Here in Canada, agents might know Eloy Govea as the director for the Cuba Tourist Board.
Halfway through his studies in industrial engineering in Havana, Cuba, Govea says he got lucky: along with a few of his fellow students, he was selected by the university to study a new branch that focused exclusively on the tourism sector.
"We were sent to complete our curricular program in the University of Matanzas in combination with the unique opportunity to learn from the bottom up, all of the details of the industry in the most important tourist destination in Cuba: Varadero," Govea explained.
That was back in 2002.
Since then, Govea has worked in the travel and tourism sector, even occasionally working as a university professor every so often.
Born and raised in Pinar del Río, Govea says most of his family and friends still live back in Cuba.
"It's where I spend most of the time when I am not working," Govea said.
Known to the travel industry as the director of the Cuba Tourist Board, Govea's official title is Consul in charge of the Tourism Section of the Consulate General of Cuba in Toronto, a position he's held since July 2014.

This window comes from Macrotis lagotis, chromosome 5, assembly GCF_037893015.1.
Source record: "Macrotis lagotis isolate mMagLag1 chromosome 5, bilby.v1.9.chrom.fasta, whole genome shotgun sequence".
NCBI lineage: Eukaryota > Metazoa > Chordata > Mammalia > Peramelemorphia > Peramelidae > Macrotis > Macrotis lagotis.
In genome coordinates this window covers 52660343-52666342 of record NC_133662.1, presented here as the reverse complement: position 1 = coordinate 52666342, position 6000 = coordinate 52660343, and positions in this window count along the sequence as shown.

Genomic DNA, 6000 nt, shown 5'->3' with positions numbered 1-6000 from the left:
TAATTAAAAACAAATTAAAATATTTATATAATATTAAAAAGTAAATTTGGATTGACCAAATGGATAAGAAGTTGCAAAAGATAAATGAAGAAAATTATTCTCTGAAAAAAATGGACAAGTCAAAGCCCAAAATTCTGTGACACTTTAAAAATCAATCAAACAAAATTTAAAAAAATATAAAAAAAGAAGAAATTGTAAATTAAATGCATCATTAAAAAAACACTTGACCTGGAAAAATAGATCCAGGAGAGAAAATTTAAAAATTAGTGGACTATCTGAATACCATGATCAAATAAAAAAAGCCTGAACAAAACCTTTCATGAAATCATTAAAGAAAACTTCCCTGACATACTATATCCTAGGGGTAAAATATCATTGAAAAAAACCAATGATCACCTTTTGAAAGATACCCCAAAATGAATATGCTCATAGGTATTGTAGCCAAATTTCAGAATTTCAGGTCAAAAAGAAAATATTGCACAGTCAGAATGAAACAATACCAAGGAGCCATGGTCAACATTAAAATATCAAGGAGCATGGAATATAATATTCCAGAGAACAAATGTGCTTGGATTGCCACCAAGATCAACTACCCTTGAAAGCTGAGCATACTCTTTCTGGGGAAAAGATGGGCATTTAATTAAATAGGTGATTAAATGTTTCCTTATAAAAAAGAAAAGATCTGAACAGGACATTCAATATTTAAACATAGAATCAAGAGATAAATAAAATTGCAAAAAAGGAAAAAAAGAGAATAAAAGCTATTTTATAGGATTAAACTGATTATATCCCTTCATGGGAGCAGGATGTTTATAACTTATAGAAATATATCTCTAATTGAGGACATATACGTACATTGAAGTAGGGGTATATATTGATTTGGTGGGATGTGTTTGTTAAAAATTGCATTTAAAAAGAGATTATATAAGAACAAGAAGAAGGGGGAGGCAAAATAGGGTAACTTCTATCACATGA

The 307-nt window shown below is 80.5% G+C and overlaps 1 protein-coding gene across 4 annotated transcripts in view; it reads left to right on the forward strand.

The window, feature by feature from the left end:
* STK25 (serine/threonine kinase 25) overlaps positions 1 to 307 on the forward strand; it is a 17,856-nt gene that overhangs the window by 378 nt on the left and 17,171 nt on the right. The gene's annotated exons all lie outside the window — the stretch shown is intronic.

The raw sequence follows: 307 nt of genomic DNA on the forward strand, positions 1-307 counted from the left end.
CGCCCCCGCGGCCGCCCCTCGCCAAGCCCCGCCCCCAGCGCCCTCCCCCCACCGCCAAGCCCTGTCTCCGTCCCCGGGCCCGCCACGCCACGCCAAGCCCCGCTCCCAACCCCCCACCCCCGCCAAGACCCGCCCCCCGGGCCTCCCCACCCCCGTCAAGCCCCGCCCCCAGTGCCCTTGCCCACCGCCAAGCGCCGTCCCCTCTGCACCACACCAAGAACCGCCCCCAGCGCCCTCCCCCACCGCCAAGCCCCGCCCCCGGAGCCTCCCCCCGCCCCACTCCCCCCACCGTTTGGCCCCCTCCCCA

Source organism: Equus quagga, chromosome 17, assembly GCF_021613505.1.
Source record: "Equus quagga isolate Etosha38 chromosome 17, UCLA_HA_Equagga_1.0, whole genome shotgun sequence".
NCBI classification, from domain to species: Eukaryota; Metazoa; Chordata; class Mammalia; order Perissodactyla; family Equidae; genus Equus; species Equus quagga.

This week, we're checking in with Govea to learn more about the special gastronomic wonders you can only find in Baracoa, that one time a U.S. customs agent made him extremely nervous, and the hobby he's so good at, he holds a master title.
PAX: What are three essential items you always travel with?
Eloy Govea (EG): Books, laptop and sunglasses.
PAX: What are some of your favourite vacation spots?
EG: The greatest joy of my life is spending time family and friends. For that reason I try to make my vacations the occasion when I have the most of it.
That makes my hometown, Pinar del Río, my top spot for a vacation. The beauty of the Viñales Valley, a landscape that was designated as a UNESCO World Heritage site, the excellent rum and cigars, and the fantastic traditional Cuban countryside food make all your senses engaged in the best way imaginable!